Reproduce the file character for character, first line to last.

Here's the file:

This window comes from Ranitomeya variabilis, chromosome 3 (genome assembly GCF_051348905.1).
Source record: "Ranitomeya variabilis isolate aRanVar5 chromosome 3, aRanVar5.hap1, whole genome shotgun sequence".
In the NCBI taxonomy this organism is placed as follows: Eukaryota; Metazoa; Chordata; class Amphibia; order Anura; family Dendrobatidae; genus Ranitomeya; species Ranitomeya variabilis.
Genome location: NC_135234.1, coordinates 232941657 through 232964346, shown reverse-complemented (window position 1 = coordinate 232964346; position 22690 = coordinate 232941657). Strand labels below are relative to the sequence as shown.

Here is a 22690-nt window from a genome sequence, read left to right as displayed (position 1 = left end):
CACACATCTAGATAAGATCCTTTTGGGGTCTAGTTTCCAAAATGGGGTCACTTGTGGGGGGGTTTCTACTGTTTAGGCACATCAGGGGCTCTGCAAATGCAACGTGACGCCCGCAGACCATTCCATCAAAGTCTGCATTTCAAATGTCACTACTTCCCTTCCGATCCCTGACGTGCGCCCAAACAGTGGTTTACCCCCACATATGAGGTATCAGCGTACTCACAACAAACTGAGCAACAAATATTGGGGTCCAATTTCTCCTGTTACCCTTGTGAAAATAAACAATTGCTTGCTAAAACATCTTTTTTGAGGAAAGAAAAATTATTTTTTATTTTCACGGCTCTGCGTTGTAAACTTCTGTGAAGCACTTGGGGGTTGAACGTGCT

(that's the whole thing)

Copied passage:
This window comes from Ranitomeya variabilis, chromosome 3 (genome assembly GCF_051348905.1).
Source record: "Ranitomeya variabilis isolate aRanVar5 chromosome 3, aRanVar5.hap1, whole genome shotgun sequence".
In the NCBI taxonomy this organism is placed as follows: Eukaryota; Metazoa; Chordata; class Amphibia; order Anura; family Dendrobatidae; genus Ranitomeya; species Ranitomeya variabilis.
Genome location: NC_135234.1, coordinates 232941657 through 232964346, shown reverse-complemented (window position 1 = coordinate 232964346; position 22690 = coordinate 232941657). Strand labels below are relative to the sequence as shown.

Here is a 22690-nt window from a genome sequence, read left to right as displayed (position 1 = left end):
CACACATCTAGATAAGATCCTTTTGGGGTCTAGTTTCCAAAATGGGGTCACTTGTGGGGGGGTTTCTACTGTTTAGGCACATCAGGGGCTCTGCAAATGCAACGTGACGCCCGCAGACCATTCCATCAAAGTCTGCATTTCAAATGTCACTACTTCCCTTCCGATCCCTGACGTGCGCCCAAACAGTGGTTTACCCCCACATATGAGGTATCAGCGTACTCACAACAAACTGAGCAACAAATATTGGGGTCCAATTTCTCCTGTTACCCTTGTGAAAATAAACAATTGCTTGCTAAAACATCTTTTTTGAGGAAAGAAAAATTATTTTTTATTTTCACGGCTCTGCGTTGTAAACTTCTGTGAAGCACTTGGGGGTTGAACGTGCT